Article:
Too soon gone

Posted by Ken Campbell January 16, 2010 0 Comment 619 views

It was five years ago, maybe six, when I was coach of the Bellarmine Prep girls C-Team Softball squad. Fifteen ninth-grade girls, some of whom actually had talent. We won some games, lost others, but the experience was a good one, and it was a fine season.
Every now and then, I’d be lucky enough to get one of the JV or Varsity players down to a C-Team practice to do some peer coaching with the younger players who played the same position as they did. We had a catcher who did an adequate job of blocking the plate, holding the ball in play on those tricky pitches and working with the pitchers on basic strategy. Her weakness was her throw to second base. She had a segmented style that took too long to deliver the ball, and even the most sluggardly opponent, and we had a few, could move safely from first to second with no fear of retribution.
I remember the day when Molly, the catcher from the JV team, came down to the C-team practice field to work with our catcher on her release. I remember her patience, working steadily through the mechanics with the younger player, gently encouraging her as she struggled to get better. I had not worked around Molly much before, but I remember thinking of her, from that day on, as a mature and responsible young woman. She was a natural boost to her surroundings and, even then, there was something obviously special about her.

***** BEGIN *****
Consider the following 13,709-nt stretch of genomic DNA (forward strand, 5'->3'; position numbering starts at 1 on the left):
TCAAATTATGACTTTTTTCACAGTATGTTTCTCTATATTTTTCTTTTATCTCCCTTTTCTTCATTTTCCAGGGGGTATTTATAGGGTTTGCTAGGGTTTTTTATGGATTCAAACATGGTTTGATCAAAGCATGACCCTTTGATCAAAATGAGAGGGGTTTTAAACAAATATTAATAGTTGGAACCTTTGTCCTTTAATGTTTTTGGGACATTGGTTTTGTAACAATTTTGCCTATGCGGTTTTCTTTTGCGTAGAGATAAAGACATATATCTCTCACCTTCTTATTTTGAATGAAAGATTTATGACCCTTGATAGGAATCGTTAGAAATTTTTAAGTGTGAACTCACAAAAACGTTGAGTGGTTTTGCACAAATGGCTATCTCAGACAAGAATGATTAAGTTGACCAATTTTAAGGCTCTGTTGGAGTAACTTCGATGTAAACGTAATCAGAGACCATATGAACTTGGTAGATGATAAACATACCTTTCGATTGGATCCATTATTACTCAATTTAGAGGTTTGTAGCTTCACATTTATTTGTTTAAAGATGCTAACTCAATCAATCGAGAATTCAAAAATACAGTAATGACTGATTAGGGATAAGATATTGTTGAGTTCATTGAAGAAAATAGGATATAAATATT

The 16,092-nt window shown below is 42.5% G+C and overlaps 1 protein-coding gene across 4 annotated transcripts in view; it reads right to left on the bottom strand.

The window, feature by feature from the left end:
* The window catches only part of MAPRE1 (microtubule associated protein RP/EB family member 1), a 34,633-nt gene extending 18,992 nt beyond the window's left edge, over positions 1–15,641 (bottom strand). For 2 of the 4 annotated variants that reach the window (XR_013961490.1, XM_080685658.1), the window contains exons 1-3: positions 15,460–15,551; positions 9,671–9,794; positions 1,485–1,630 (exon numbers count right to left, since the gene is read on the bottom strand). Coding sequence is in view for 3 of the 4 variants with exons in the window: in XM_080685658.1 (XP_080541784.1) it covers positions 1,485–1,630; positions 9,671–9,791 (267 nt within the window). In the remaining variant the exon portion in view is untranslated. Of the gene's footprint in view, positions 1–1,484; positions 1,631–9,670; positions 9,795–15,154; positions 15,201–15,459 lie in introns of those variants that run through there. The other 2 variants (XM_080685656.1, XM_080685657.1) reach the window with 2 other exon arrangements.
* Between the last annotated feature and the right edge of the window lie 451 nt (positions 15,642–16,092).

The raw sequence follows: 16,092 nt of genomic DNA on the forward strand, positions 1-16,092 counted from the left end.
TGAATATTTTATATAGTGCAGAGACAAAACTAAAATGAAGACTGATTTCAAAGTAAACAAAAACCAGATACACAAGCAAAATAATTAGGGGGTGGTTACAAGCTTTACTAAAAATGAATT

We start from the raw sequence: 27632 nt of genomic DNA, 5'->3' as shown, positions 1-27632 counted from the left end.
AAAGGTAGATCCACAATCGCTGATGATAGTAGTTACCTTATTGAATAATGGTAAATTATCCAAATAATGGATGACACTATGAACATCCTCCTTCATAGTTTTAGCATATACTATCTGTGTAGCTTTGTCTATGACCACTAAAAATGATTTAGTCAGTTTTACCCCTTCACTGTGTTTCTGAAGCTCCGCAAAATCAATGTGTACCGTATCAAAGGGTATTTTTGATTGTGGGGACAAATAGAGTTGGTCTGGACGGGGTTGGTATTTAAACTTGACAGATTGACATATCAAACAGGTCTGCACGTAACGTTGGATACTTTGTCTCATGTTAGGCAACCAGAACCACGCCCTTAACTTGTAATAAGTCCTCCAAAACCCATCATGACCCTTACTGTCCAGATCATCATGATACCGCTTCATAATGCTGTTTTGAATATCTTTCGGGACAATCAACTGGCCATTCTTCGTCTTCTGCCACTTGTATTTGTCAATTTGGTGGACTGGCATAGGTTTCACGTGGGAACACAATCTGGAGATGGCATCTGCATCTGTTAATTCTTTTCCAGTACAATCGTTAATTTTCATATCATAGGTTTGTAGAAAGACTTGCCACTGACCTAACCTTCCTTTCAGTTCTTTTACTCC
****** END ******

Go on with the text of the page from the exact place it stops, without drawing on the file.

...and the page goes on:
She went on to play a couple of seasons at the varsity level, then disappeared off to college. I no longer coach at Bellarmine and in the years since that spring day at practice, I hadn’t thought much about her. I had no idea that she was in the middle of a year in Haiti, working in an orphanage, no idea of the wide net of kindness that she had thrown. Until this week.
When the earthquake hit Port au Prince on January 12, Molly’s building, a former hospital, collapsed, and went instantly from being a solid seven-story structure to a forty foot-high pile of rubble. She was inside at the time, and she was killed as a result of the collapse.
And, without Molly Mackenzie Hightower in it, the world has become a much smaller place.

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